Dean and Kelton Maw greeted me as I stepped into the Case booth this morning on the first day of the annual World of Concrete show in Las Vegas.
A Case dealer since 1928, Odgen, Utah-based Maw Equipment Inc. is now in its fifth generation as a family business, with Kelton, 24, poised to be the firm's next leader.
"I've always taken an interest in the machinery," he says. "I spend 50% of my time in the shop and the rest in the office."
His father is equally passionate about heavy equipment. Asked about business in 2013, Dean, 53, launched into a primer on the Utah construction market, which, by his account, is booming.
"It's exploding in Utah," he said. "Utah is a conservative, traditional state, it is one of the best-managed states, and has one of the highest growth rates, at 2.9%."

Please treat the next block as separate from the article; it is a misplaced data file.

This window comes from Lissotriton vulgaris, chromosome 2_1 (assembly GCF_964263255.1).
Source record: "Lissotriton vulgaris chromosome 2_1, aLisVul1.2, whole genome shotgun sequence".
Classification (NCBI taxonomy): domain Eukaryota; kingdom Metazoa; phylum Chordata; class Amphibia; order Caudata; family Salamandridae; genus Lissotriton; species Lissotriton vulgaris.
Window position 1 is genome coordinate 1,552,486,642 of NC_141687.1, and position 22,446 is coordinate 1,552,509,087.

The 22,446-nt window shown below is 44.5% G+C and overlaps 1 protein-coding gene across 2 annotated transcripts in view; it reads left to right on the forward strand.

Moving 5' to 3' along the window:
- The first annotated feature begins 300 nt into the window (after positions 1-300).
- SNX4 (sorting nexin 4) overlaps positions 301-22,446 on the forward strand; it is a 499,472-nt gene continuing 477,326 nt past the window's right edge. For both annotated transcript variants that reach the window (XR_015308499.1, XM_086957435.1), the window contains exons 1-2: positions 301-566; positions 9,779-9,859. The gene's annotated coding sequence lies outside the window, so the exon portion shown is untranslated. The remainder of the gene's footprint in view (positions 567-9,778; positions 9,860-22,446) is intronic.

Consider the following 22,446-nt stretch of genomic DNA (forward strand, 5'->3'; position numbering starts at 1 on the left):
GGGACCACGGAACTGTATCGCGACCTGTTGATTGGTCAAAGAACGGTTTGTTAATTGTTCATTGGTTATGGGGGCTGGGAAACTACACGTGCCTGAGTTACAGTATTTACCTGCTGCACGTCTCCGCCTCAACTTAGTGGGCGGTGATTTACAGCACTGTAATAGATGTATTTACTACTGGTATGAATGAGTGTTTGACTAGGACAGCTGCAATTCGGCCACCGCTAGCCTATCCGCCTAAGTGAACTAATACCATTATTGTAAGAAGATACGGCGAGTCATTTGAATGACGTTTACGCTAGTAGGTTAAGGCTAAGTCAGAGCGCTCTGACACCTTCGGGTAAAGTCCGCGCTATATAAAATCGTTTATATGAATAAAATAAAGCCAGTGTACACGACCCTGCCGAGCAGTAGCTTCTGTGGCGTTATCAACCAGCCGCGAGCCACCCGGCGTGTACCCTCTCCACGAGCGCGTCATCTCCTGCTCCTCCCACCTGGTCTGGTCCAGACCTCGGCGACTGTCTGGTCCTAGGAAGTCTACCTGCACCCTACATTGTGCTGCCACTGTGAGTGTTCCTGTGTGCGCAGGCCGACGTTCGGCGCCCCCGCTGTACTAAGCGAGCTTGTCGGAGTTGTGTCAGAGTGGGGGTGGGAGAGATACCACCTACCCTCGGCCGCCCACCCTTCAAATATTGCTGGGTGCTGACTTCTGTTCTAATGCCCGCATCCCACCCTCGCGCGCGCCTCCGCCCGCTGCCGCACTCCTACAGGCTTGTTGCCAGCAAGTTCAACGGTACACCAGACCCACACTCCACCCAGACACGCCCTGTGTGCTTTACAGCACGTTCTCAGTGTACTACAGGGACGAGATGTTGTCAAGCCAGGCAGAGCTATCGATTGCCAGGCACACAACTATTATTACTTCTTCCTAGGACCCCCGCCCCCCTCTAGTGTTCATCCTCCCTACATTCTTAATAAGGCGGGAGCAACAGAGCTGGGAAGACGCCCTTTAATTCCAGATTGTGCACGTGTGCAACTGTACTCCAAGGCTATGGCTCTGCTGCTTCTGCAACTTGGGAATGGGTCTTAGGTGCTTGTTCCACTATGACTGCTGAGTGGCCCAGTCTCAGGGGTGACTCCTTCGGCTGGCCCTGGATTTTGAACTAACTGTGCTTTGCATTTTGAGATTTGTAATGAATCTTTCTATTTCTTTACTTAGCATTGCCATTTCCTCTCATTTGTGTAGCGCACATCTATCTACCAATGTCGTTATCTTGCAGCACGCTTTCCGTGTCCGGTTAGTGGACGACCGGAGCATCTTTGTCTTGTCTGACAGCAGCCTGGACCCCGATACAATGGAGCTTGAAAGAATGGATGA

Maw is moving a good deal of yellow iron this year for landscaping companies, which are getting busier as more households let go of discretionary income, Dean said.
"Since the first of October, people are making decisions faster, and money is moving," said Dean. "I mean cash. In 2006, we had lots of money moving, but it wasn't real money."
Housing is recovering, but even-bigger projects are boosting construction in the Beehive State. Dean cites two examples: A $100-million office building for Adobe Systems and a $2-billion data center for the National Security Agency.
"Utah is positioned not to be behind the recovery; rather, it is ahead of it," he said, adding that his company sold 40% more machines last year than in 2011.
Proud of his company's success, Dean waved over a Case credit manager, asking him the last time a collections agent had to call on a Maw customer for not paying bills.
"There was that one guy last year," said the credit rep. "But that's all."